Hospice Nursing Question


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Tenebrae, BSN, RN

1 Article; 1,849 Posts

Specializes in Mental Health, Gerontology, Palliative. Has 11 years experience.
It's important to recognize that hospice is not "one size fits all".....

Thats what I love about palliative care and hospice nursing is that treatment/nursing interventions are very much tailored to the needs of the patient.


2 Posts

I have been a Hospice nurse for 17 years. I can't think of any case where we indiscriminately discontinued all meds for no reason. There are too many questions that are not answered. In ES CHF there is a very delicate balance fluid volume overload vrs/hypotension. If she was hypotensive she would have to come off her HTN meds including diuretics. Was she aspirating? ES CHF often accompanies aspiration pneumonia. If this was the case any non-comfort meds would be discontinued. I have done this a long time, Hospice nurses don't stay in Hospice for the paycheck. It's hard, emotionally and physically draining. I would certainly hope that ANY nurse would leave a position if they were expected to anything that was ethically and morally wrong. That is certainly not what Hospice is about.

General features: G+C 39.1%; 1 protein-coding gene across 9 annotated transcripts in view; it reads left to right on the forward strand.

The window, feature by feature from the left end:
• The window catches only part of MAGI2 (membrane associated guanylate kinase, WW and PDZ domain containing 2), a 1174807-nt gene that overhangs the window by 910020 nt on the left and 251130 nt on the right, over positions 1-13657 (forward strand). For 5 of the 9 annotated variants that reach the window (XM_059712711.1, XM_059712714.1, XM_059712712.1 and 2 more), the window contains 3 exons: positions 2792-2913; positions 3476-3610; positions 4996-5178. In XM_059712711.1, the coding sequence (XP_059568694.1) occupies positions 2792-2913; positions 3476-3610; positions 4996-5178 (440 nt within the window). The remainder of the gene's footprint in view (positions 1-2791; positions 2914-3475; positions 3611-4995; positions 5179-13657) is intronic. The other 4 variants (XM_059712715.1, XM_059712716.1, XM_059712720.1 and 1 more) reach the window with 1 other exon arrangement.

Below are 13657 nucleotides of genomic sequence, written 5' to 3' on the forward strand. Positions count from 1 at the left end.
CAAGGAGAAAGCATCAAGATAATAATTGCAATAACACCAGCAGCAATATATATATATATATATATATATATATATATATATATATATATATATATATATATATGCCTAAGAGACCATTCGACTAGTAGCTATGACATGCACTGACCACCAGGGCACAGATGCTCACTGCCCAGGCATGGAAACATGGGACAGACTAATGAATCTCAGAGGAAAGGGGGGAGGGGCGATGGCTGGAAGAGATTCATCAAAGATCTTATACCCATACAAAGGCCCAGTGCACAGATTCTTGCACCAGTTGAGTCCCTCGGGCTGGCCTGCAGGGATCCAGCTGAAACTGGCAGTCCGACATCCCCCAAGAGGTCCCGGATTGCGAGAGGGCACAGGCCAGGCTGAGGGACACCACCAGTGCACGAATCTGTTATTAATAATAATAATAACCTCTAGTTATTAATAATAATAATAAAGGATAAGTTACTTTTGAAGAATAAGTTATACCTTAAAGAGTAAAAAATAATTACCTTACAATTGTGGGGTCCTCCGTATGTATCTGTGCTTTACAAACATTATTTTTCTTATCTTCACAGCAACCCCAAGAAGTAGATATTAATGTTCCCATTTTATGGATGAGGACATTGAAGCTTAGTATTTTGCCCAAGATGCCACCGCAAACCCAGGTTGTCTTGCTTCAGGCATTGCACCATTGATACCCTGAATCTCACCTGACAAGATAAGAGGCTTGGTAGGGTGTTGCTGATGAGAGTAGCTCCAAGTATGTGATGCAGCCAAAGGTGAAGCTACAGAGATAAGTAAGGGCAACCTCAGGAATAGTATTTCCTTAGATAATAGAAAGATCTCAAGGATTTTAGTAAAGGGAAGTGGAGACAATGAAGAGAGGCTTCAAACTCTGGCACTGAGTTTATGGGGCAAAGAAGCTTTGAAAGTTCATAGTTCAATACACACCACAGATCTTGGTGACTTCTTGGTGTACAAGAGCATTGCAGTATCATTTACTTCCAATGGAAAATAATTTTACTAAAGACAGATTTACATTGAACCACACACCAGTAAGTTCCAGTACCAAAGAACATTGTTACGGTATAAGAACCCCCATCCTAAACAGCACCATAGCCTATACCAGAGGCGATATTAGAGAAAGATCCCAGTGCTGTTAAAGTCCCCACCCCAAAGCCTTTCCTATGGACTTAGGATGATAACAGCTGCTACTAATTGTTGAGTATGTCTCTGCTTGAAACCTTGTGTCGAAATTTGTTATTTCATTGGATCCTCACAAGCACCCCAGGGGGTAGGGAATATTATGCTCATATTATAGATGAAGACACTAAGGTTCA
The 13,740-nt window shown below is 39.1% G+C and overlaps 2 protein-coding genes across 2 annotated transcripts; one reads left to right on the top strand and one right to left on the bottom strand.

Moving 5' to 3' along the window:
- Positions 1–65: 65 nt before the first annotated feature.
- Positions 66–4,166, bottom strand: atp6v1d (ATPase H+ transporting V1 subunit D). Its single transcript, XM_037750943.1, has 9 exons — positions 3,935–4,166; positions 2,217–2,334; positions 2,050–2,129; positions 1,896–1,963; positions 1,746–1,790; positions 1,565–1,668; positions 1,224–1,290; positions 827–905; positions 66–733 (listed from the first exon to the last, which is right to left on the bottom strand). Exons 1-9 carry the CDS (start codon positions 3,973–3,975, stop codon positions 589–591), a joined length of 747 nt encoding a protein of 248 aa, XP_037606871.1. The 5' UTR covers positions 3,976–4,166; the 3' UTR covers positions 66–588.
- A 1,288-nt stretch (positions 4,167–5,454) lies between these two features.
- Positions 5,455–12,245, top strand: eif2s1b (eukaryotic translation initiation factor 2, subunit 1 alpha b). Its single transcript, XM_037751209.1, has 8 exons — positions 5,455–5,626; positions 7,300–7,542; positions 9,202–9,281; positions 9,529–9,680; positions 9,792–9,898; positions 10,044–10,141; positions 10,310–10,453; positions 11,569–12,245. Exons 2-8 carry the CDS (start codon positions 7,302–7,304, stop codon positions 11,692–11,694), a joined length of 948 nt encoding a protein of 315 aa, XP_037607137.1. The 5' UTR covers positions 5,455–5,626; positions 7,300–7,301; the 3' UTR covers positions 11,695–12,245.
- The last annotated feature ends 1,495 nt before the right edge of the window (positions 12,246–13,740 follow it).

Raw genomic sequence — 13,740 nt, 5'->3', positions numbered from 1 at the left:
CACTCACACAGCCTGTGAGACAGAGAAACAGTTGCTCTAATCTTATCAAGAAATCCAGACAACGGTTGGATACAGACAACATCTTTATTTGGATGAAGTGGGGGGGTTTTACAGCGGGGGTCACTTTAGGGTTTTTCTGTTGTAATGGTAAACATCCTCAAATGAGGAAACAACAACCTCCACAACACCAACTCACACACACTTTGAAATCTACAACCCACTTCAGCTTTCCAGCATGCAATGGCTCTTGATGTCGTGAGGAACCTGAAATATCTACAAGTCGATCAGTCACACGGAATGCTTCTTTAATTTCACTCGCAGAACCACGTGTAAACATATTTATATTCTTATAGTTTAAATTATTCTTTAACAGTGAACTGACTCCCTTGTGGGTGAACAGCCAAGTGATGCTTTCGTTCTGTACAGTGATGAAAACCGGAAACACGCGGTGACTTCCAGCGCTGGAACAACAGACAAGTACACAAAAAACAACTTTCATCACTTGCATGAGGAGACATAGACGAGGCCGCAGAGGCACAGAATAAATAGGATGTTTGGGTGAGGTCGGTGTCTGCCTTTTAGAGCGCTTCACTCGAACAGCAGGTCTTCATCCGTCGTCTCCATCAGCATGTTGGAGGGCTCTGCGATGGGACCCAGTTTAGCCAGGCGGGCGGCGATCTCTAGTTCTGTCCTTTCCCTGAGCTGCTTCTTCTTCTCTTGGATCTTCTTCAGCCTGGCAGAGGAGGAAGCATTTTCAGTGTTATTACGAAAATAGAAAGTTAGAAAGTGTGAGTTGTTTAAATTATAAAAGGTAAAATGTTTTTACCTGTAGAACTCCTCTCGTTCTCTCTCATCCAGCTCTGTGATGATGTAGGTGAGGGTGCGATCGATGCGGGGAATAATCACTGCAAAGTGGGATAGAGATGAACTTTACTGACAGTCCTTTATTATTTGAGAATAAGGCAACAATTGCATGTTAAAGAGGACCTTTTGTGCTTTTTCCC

10,833 Posts

Specializes in NICU, PICU, Transport, L&D, Hospice. Has 44 years experience.

I agree.

After many years involved in hospice care the only times I have seen all meds discontinued at EOB was at the request of the patient (one fellow also wanted not only the defibrillator function but the entire pacing function of the device deactivated at EOB).

Specializes in School Nursing. Has 9 years experience.